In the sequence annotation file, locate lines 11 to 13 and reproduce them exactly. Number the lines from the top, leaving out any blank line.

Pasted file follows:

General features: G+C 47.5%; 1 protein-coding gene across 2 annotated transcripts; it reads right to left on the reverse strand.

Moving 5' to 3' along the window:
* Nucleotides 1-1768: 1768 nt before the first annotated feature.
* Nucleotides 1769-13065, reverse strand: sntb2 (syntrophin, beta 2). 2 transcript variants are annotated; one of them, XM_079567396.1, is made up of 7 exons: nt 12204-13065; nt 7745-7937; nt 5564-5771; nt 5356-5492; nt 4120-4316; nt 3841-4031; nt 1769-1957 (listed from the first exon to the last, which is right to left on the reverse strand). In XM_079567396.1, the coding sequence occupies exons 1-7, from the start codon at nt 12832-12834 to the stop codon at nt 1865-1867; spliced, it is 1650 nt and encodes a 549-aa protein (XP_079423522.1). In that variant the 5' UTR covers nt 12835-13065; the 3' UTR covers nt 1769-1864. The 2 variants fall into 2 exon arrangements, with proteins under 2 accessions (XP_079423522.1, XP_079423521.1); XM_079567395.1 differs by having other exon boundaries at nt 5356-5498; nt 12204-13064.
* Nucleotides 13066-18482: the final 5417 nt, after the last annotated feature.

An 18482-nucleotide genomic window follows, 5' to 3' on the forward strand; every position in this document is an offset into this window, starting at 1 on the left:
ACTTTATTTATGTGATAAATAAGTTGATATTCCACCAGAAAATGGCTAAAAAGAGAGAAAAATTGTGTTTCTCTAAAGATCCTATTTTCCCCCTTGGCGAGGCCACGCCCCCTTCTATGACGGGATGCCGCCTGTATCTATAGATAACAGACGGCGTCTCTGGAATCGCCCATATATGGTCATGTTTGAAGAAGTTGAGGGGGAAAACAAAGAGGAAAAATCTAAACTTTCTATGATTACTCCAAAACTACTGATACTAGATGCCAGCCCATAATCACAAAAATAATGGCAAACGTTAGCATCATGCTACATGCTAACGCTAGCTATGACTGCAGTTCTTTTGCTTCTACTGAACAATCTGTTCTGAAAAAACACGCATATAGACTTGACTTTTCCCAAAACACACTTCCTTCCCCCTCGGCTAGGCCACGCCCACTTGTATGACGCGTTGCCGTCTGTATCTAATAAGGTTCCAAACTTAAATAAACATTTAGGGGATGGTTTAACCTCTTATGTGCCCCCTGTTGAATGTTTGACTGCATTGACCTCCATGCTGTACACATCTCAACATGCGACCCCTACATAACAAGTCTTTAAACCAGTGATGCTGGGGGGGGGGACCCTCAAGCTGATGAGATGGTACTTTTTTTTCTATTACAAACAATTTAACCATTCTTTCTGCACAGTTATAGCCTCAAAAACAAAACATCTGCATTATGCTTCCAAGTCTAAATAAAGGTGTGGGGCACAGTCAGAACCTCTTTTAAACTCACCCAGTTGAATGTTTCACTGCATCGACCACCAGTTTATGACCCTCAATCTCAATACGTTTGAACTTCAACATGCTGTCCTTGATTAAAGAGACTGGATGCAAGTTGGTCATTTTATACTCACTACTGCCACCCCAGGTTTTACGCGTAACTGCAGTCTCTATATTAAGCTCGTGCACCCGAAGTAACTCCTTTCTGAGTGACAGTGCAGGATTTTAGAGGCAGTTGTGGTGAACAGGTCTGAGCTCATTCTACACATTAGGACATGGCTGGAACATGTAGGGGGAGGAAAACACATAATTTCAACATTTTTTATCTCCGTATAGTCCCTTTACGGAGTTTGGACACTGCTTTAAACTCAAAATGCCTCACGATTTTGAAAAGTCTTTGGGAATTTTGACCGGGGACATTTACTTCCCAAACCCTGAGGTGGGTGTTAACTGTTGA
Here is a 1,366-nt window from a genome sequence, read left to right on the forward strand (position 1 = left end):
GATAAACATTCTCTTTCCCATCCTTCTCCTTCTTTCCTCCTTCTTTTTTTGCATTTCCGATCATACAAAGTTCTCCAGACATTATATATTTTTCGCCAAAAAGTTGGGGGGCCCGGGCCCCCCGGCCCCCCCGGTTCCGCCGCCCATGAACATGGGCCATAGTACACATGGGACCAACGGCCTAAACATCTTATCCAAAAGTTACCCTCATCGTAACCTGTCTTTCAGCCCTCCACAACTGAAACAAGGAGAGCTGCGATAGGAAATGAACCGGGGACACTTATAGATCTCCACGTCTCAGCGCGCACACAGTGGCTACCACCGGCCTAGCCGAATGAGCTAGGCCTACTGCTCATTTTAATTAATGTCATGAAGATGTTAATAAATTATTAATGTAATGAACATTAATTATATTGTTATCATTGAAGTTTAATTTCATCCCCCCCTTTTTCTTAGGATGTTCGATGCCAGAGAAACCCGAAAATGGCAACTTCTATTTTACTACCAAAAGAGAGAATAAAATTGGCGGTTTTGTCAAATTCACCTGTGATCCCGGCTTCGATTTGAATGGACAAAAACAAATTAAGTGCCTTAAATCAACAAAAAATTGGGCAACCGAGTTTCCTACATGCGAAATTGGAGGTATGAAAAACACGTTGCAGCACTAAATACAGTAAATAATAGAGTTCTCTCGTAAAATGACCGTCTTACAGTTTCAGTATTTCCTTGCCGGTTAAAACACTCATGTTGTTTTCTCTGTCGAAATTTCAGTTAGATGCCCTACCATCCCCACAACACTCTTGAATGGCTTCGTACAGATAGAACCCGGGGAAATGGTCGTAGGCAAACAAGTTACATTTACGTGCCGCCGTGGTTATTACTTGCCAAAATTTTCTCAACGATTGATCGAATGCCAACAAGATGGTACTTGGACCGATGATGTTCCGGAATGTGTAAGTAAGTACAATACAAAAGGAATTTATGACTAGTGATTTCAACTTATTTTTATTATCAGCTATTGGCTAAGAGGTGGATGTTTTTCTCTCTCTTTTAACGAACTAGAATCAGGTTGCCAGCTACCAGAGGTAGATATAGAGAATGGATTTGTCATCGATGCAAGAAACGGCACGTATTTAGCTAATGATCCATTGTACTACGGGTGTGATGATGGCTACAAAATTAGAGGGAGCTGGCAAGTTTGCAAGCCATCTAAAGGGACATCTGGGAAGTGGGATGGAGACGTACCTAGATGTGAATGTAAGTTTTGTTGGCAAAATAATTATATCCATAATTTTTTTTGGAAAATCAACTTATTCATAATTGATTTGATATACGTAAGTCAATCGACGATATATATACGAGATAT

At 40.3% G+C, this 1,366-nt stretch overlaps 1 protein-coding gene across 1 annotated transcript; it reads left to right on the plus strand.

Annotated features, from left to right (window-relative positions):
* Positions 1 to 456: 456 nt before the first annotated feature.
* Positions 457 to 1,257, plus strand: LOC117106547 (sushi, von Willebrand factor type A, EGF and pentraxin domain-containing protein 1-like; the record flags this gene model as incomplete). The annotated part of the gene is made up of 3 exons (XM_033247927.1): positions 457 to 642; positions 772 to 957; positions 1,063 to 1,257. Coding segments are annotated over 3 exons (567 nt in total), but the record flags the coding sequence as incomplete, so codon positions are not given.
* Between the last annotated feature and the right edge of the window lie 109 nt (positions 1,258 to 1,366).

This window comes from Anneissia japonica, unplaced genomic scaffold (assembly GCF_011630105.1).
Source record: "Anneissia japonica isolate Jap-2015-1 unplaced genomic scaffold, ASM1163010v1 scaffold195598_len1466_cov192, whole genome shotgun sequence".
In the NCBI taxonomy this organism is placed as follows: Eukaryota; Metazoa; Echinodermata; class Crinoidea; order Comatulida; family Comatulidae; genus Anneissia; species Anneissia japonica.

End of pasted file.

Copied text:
Annotated features, from left to right (window-relative positions):
* Positions 1 to 456: 456 nt before the first annotated feature.
* Positions 457 to 1,257, plus strand: LOC117106547 (sushi, von Willebrand factor type A, EGF and pentraxin domain-containing protein 1-like; the record flags this gene model as incomplete). The annotated part of the gene is made up of 3 exons (XM_033247927.1): positions 457 to 642; positions 772 to 957; positions 1,063 to 1,257. Coding segments are annotated over 3 exons (567 nt in total), but the record flags the coding sequence as incomplete, so codon positions are not given.